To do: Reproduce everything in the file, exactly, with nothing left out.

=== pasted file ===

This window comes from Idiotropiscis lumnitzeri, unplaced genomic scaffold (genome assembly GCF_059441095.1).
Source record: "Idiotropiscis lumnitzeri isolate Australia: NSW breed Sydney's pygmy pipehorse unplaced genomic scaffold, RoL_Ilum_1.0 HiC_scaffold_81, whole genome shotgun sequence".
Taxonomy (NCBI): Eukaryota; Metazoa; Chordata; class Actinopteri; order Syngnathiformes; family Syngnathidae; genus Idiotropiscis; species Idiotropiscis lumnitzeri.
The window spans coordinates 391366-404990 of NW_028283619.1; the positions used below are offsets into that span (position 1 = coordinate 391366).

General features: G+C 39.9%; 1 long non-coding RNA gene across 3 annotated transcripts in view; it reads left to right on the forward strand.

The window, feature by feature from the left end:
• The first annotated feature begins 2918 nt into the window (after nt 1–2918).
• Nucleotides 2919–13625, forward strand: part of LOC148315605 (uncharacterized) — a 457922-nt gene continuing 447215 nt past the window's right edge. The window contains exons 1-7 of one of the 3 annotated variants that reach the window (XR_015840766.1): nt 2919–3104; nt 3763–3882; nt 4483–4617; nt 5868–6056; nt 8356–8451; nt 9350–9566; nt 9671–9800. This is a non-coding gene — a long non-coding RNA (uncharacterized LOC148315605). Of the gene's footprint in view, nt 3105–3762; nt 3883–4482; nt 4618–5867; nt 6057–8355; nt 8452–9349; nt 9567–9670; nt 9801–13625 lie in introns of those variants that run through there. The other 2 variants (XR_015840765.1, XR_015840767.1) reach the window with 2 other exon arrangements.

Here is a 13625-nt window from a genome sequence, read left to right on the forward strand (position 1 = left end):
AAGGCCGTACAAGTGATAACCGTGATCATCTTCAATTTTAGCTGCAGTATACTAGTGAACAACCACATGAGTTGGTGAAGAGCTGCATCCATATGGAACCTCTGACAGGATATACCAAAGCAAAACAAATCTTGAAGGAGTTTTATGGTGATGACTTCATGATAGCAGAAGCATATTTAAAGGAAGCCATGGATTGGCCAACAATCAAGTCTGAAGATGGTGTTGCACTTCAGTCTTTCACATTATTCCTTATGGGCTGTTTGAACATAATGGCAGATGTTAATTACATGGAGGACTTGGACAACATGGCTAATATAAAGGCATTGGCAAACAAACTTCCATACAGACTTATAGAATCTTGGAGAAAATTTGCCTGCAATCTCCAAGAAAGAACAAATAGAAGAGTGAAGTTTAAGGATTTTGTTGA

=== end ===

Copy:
This window comes from Idiotropiscis lumnitzeri, unplaced genomic scaffold (genome assembly GCF_059441095.1).
Source record: "Idiotropiscis lumnitzeri isolate Australia: NSW breed Sydney's pygmy pipehorse unplaced genomic scaffold, RoL_Ilum_1.0 HiC_scaffold_81, whole genome shotgun sequence".
Taxonomy (NCBI): Eukaryota; Metazoa; Chordata; class Actinopteri; order Syngnathiformes; family Syngnathidae; genus Idiotropiscis; species Idiotropiscis lumnitzeri.
The window spans coordinates 391366-404990 of NW_028283619.1; the positions used below are offsets into that span (position 1 = coordinate 391366).

General features: G+C 39.9%; 1 long non-coding RNA gene across 3 annotated transcripts in view; it reads left to right on the forward strand.

The window, feature by feature from the left end:
• The first annotated feature begins 2918 nt into the window (after nt 1–2918).
• Nucleotides 2919–13625, forward strand: part of LOC148315605 (uncharacterized) — a 457922-nt gene continuing 447215 nt past the window's right edge. The window contains exons 1-7 of one of the 3 annotated variants that reach the window (XR_015840766.1): nt 2919–3104; nt 3763–3882; nt 4483–4617; nt 5868–6056; nt 8356–8451; nt 9350–9566; nt 9671–9800. This is a non-coding gene — a long non-coding RNA (uncharacterized LOC148315605). Of the gene's footprint in view, nt 3105–3762; nt 3883–4482; nt 4618–5867; nt 6057–8355; nt 8452–9349; nt 9567–9670; nt 9801–13625 lie in introns of those variants that run through there. The other 2 variants (XR_015840765.1, XR_015840767.1) reach the window with 2 other exon arrangements.

Here is a 13625-nt window from a genome sequence, read left to right on the forward strand (position 1 = left end):
AAGGCCGTACAAGTGATAACCGTGATCATCTTCAATTTTAGCTGCAGTATACTAGTGAACAACCACATGAGTTGGTGAAGAGCTGCATCCATATGGAACCTCTGACAGGATATACCAAAGCAAAACAAATCTTGAAGGAGTTTTATGGTGATGACTTCATGATAGCAGAAGCATATTTAAAGGAAGCCATGGATTGGCCAACAATCAAGTCTGAAGATGGTGTTGCACTTCAGTCTTTCACATTATTCCTTATGGGCTGTTTGAACATAATGGCAGATGTTAATTACATGGAGGACTTGGACAACATGGCTAATATAAAGGCATTGGCAAACAAACTTCCATACAGACTTATAGAATCTTGGAGAAAATTTGCCTGCAATCTCCAAGAAAGAACAAATAGAAGAGTGAAGTTTAAGGATTTTGTTGA